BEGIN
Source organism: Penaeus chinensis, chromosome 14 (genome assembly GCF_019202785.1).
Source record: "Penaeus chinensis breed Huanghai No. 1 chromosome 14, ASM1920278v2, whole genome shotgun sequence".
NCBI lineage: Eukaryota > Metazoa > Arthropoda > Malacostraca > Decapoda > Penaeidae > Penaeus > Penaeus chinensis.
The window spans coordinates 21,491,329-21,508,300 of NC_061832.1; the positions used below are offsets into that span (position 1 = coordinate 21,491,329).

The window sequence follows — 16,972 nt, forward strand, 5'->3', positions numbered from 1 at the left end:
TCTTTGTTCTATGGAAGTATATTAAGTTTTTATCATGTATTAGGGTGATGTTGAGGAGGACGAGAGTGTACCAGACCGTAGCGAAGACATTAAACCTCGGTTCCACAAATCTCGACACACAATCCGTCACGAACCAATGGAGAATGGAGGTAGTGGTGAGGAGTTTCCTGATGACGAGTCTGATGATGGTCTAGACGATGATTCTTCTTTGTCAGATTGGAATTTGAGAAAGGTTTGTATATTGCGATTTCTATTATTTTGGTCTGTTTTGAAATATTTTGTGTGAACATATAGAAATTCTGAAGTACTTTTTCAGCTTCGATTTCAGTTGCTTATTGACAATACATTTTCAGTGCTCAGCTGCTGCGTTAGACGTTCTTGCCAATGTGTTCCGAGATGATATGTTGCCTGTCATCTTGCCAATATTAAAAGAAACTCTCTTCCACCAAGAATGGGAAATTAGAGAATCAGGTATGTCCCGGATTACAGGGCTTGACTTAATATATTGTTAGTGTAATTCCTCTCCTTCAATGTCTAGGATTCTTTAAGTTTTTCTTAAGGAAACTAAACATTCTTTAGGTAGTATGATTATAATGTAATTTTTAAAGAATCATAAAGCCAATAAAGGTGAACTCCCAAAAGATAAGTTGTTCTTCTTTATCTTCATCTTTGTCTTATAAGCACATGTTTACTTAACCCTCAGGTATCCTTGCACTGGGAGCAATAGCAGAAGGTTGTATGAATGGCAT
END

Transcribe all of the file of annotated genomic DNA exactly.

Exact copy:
Source organism: Penaeus chinensis, chromosome 14 (genome assembly GCF_019202785.1).
Source record: "Penaeus chinensis breed Huanghai No. 1 chromosome 14, ASM1920278v2, whole genome shotgun sequence".
NCBI lineage: Eukaryota > Metazoa > Arthropoda > Malacostraca > Decapoda > Penaeidae > Penaeus > Penaeus chinensis.
The window spans coordinates 21,491,329-21,508,300 of NC_061832.1; the positions used below are offsets into that span (position 1 = coordinate 21,491,329).

The window sequence follows — 16,972 nt, forward strand, 5'->3', positions numbered from 1 at the left end:
TCTTTGTTCTATGGAAGTATATTAAGTTTTTATCATGTATTAGGGTGATGTTGAGGAGGACGAGAGTGTACCAGACCGTAGCGAAGACATTAAACCTCGGTTCCACAAATCTCGACACACAATCCGTCACGAACCAATGGAGAATGGAGGTAGTGGTGAGGAGTTTCCTGATGACGAGTCTGATGATGGTCTAGACGATGATTCTTCTTTGTCAGATTGGAATTTGAGAAAGGTTTGTATATTGCGATTTCTATTATTTTGGTCTGTTTTGAAATATTTTGTGTGAACATATAGAAATTCTGAAGTACTTTTTCAGCTTCGATTTCAGTTGCTTATTGACAATACATTTTCAGTGCTCAGCTGCTGCGTTAGACGTTCTTGCCAATGTGTTCCGAGATGATATGTTGCCTGTCATCTTGCCAATATTAAAAGAAACTCTCTTCCACCAAGAATGGGAAATTAGAGAATCAGGTATGTCCCGGATTACAGGGCTTGACTTAATATATTGTTAGTGTAATTCCTCTCCTTCAATGTCTAGGATTCTTTAAGTTTTTCTTAAGGAAACTAAACATTCTTTAGGTAGTATGATTATAATGTAATTTTTAAAGAATCATAAAGCCAATAAAGGTGAACTCCCAAAAGATAAGTTGTTCTTCTTTATCTTCATCTTTGTCTTATAAGCACATGTTTACTTAACCCTCAGGTATCCTTGCACTGGGAGCAATAGCAGAAGGTTGTATGAATGGCAT